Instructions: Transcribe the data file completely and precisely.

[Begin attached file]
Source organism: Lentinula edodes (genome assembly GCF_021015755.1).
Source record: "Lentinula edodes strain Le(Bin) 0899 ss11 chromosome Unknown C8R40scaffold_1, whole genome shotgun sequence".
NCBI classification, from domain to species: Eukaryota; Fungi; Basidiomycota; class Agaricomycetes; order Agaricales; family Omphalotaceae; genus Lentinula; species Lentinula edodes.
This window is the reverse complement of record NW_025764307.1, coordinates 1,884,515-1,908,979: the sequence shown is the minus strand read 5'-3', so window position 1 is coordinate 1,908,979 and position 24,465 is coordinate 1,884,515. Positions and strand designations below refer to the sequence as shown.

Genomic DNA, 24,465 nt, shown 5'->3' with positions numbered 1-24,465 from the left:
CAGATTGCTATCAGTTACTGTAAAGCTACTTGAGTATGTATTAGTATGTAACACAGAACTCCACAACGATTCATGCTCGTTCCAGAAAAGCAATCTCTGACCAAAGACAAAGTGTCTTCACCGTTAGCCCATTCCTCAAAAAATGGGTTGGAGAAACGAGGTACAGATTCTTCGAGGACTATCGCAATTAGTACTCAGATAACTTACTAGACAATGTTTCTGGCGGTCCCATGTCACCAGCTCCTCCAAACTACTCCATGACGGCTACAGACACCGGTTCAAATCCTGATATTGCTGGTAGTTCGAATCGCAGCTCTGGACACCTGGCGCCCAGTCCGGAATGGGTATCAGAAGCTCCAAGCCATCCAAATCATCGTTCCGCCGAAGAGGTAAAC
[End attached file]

Source organism: Lentinula edodes (genome assembly GCF_021015755.1).
Source record: "Lentinula edodes strain Le(Bin) 0899 ss11 chromosome Unknown C8R40scaffold_1, whole genome shotgun sequence".
NCBI classification, from domain to species: Eukaryota; Fungi; Basidiomycota; class Agaricomycetes; order Agaricales; family Omphalotaceae; genus Lentinula; species Lentinula edodes.
This window is the reverse complement of record NW_025764307.1, coordinates 1,884,515-1,908,979: the sequence shown is the minus strand read 5'-3', so window position 1 is coordinate 1,908,979 and position 24,465 is coordinate 1,884,515. Positions and strand designations below refer to the sequence as shown.

Genomic DNA, 24,465 nt, shown 5'->3' with positions numbered 1-24,465 from the left:
CAGATTGCTATCAGTTACTGTAAAGCTACTTGAGTATGTATTAGTATGTAACACAGAACTCCACAACGATTCATGCTCGTTCCAGAAAAGCAATCTCTGACCAAAGACAAAGTGTCTTCACCGTTAGCCCATTCCTCAAAAAATGGGTTGGAGAAACGAGGTACAGATTCTTCGAGGACTATCGCAATTAGTACTCAGATAACTTACTAGACAATGTTTCTGGCGGTCCCATGTCACCAGCTCCTCCAAACTACTCCATGACGGCTACAGACACCGGTTCAAATCCTGATATTGCTGGTAGTTCGAATCGCAGCTCTGGACACCTGGCGCCCAGTCCGGAATGGGTATCAGAAGCTCCAAGCCATCCAAATCATCGTTCCGCCGAAGAGGTAAAC